I’ve long pondered the question, “What does it mean to be American?” As a native of the Midwest, my perspectives were quite different from the friends I met and lived with the first time I moved east, the ones whose experience of the rest of the continent happened when flying to California from New York City. There’s a lot in between! You need to get your feet on the ground.
And then, in the desert of the Pacific Northwest, everything twisted. Little I’d known was familiar. Once I adjusted, I never wanted to leave. But then, everything blew up, along with Mount St. Helens.
By degrees, I edged eastward, finally landing in New England. As for answers to that ongoing question, let me point you to my latest book release, the poetry collection Noble Blue Liberty. All we need is a field of stars.
Like the American bison that dominated the prairie, the continuous ocean of tall grasses, which long spread from a corner of Ohio into Montana and Colorado, has been decimated. Homesteaders – seized by a fever to possess farmland of their own – sowed apprehension in their furrows. Inhabitants and land itself now lay open to chronic infection. After each harvest, the Breadbasket of the World, the Interior States of the American Soul, is left vacant, a stubble desert awaiting rebirth. Descendants of those who made this band agriculturally productive bear both its blessing, in economic output, and curse, as if no one can entirely escape the desperation that prompted settlement in the first place. In the recesses of the psyche, inheritors of these spaces must likewise sense themselves to be buffalo-people, and then fear they, too, may be heir to this fate. Pushed to the fringes, the intrinsic beauty and spiritual potential of the heartland are easily overlooked, both by the remnant population and the world’s policy-makers. Today’s farmers are mechanics, first and foremost. Cry, then, for harmony and healing – a proper reentry into Canaan, a taste of balm in manna. Look, ultimately, to the surviving bison and tall grasses with their underlying lavender shadings. Respect the faint drumming, growing louder.
The poems of my newest collection, Noble Blue Liberty, include some of my earliest published literary work, along with some of my most recent. They range across the continent of my mind and heart to find home.
They revive the wonder of entering the wide cloudless skies of the Great Plains or youthful opportunity.
What opens with a dance tune here deflects into the reaction to a blow or injury, to a fly fisherman’s reel, the canisters of a movie, or even a soaring eagle. These poems span experiences of touch and coupling, however chaste at times, and of flight and emerging lightness. To be light on one’s feet, then, and lighthearted in the end, if not a little dizzy.
They could even be what poet John Haines has called “horses in the night.”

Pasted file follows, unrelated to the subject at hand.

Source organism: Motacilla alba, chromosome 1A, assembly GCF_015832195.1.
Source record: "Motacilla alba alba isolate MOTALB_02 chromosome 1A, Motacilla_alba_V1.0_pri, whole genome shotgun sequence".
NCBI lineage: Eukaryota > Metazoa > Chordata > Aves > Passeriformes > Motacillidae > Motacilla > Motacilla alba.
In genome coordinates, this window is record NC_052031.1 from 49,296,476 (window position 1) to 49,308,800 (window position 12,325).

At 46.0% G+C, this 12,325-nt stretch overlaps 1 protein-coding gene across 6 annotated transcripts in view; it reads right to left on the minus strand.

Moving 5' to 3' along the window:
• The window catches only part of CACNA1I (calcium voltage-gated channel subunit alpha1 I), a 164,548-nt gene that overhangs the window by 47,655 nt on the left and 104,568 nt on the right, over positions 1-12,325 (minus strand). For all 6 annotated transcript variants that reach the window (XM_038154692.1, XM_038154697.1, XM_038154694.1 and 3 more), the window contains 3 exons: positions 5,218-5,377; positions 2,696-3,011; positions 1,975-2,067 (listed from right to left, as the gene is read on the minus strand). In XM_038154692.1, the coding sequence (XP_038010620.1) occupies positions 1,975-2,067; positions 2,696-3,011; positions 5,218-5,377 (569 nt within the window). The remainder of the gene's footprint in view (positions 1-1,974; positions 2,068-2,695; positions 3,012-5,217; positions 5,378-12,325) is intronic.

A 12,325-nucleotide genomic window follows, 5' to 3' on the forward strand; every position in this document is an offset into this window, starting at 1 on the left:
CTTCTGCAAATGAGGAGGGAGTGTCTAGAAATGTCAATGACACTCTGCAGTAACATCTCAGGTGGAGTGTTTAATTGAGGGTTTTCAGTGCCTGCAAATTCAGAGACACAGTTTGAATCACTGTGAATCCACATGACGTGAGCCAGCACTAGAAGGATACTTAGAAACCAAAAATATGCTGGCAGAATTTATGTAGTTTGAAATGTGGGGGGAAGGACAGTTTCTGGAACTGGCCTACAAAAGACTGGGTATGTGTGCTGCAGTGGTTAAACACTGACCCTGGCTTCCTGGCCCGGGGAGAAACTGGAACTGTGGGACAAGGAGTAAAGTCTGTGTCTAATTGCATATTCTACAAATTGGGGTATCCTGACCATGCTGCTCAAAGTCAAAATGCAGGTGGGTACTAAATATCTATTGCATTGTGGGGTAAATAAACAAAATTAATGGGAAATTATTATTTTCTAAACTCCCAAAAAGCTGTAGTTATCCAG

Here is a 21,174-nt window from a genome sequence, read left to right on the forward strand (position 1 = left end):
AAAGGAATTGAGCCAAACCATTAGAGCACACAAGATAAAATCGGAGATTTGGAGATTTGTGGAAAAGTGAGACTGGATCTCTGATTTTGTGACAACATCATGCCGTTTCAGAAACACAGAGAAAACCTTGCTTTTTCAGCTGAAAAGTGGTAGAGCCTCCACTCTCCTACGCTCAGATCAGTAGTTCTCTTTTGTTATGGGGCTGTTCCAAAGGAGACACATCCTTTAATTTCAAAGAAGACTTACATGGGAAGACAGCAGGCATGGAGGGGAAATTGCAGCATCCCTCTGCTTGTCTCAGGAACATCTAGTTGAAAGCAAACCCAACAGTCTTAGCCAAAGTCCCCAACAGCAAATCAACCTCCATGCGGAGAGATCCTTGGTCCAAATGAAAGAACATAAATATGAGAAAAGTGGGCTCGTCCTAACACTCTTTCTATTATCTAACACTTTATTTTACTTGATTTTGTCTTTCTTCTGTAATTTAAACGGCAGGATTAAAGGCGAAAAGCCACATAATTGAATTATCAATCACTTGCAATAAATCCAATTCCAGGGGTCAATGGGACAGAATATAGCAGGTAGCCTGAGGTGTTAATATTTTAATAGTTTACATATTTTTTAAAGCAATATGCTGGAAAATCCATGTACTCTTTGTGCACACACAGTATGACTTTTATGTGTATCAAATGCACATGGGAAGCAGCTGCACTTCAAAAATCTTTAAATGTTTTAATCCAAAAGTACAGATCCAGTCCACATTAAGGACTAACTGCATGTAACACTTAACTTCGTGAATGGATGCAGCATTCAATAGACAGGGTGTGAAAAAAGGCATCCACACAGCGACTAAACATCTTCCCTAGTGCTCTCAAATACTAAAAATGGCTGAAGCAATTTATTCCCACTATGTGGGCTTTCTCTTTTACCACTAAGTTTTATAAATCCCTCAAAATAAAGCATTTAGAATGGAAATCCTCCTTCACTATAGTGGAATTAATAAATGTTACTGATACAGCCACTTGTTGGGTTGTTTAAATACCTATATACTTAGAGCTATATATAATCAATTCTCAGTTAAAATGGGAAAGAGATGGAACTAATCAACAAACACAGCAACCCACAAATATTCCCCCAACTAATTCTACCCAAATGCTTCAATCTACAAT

I often delight in a phrase or term that takes on a life of its own, apart from a particular content or meaning. The poet Jack Spicer, drawing on his training as a linguist, was a master at this.
Overhearing one conversation recently, my mind’s eye took the Black Joker who met the Red Herrings on a Non-Tour in a much different direction. My choir buddies, Mike and Kate, knew who they were talking about, and where. It was all about Morris dancing. For me, though, it was pure magic on its own.
Words can, after all, exist in their own sound and space. How short can a poem be, anyway? I have a few that weigh in at one word apiece, while two or three words can make for a nice verbal dance.
The title of my newest poetry collection, Noble Blue Liberty, is one of those. Years ago, I warned the mother of three children I’d run with her lofty impression, and I have. Actually, the title could stand as a poem all its own.
I have similar feelings about some of my other recent releases.
fence posts without fencing utility poles, the wires gone green pine, blue sky floating clear from Terrill’s Ridge a blue jay shriek ~*~ maybe some early settlers a few hills over, listened, their naming Scarce a’ Fat Ridge meaning not many steps to either side of the trail you’d fall off or you couldn’t grow […]
Let me confess to struggling with the preposition for the title of this collection.
The initial thought was of being atop a mountain, with its panoramic views. But that runs the danger of suggesting superiority, submission of nature to man’s will, or placing more value on a given result rather than the process of getting there (and back). The climb, I’ll contend, is purification for what lies ahead.
An alternative “on the mountain” allows for the sense of having one’s feet on a trail or even presenting a series somehow “about” the mountain as a set of explanations.
I settled on “under” for its sense of looking upward, in awe or even reverence, as well as the fact that even in mountainous terrain, we live in the valley, with some degree of protection from the elements. Where the streams come down and weave their threaded branches together. Where at times the clouds nestle in. Where the eyes wander from the summit.